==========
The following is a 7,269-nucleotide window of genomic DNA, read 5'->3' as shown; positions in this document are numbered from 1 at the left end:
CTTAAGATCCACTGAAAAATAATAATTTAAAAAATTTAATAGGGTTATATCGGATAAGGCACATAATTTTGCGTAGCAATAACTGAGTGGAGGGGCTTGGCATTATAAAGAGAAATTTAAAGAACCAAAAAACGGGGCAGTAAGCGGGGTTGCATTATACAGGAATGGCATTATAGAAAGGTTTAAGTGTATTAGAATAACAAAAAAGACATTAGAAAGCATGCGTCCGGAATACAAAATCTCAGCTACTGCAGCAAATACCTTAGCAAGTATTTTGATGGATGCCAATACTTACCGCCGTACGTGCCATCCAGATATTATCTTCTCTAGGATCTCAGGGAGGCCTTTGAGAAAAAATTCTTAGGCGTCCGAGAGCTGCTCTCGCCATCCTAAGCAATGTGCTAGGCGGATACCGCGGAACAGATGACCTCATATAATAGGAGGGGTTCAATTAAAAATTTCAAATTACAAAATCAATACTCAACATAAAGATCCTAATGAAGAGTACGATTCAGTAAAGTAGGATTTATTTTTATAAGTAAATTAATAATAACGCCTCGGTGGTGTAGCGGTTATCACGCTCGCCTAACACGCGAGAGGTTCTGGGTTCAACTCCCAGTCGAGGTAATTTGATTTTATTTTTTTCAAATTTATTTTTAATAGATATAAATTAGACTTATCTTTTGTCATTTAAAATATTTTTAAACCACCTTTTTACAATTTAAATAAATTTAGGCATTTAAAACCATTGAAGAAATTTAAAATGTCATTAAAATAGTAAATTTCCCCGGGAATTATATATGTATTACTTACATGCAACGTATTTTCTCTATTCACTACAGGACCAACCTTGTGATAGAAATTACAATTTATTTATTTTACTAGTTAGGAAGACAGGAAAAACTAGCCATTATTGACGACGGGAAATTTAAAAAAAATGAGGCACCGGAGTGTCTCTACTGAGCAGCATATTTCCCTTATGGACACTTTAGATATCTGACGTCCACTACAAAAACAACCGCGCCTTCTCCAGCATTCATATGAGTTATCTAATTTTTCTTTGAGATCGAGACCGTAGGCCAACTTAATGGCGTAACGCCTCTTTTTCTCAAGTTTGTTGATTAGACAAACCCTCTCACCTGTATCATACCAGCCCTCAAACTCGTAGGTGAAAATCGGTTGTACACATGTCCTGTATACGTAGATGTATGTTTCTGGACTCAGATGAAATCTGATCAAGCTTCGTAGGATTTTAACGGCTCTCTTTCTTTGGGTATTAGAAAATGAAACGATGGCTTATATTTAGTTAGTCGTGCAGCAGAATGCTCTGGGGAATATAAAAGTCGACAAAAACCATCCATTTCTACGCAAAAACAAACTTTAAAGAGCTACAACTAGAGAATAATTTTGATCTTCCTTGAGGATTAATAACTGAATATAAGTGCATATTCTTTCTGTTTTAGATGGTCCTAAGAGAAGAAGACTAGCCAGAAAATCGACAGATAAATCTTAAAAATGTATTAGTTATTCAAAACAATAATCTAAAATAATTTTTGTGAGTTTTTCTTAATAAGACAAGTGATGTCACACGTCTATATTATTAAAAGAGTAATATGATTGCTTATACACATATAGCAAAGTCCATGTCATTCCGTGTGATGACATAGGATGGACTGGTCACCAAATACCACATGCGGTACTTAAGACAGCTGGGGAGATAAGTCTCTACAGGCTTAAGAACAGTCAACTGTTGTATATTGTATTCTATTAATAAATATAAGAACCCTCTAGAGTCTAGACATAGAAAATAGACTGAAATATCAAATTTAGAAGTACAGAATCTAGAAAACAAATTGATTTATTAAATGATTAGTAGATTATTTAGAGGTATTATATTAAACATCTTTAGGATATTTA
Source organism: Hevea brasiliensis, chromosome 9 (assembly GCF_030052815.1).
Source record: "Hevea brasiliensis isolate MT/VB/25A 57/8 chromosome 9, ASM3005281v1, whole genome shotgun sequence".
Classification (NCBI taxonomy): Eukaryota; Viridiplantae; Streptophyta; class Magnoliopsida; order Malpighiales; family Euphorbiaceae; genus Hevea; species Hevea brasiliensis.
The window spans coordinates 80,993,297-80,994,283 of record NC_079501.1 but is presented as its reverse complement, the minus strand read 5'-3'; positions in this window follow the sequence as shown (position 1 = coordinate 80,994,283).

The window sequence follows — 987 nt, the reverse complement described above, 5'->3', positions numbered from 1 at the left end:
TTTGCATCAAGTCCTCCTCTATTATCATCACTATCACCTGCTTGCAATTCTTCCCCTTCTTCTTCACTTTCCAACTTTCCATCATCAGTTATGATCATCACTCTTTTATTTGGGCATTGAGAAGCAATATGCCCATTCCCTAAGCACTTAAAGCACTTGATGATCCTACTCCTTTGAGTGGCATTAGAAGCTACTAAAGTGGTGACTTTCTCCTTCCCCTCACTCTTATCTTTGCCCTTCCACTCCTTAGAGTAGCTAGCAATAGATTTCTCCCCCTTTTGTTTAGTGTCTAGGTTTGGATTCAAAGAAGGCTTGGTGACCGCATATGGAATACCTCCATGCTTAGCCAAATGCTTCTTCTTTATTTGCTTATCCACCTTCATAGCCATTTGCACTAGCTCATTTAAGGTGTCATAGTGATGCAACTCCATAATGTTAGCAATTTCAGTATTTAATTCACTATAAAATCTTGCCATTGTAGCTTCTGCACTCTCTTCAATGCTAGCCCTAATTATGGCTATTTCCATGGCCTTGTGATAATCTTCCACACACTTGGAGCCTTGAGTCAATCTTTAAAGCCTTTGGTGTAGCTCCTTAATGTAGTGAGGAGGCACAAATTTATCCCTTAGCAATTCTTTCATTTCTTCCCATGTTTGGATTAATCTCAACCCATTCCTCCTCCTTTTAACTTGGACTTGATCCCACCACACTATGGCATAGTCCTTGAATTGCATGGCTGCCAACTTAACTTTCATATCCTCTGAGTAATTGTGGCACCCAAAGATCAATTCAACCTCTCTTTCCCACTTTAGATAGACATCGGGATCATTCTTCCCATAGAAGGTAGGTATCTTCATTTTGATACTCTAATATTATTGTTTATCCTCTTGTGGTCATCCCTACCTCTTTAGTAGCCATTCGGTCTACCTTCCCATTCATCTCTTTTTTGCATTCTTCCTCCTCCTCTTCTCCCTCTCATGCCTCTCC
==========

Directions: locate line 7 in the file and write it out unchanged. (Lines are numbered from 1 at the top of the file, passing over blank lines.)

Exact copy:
The window sequence follows — 987 nt, the reverse complement described above, 5'->3', positions numbered from 1 at the left end: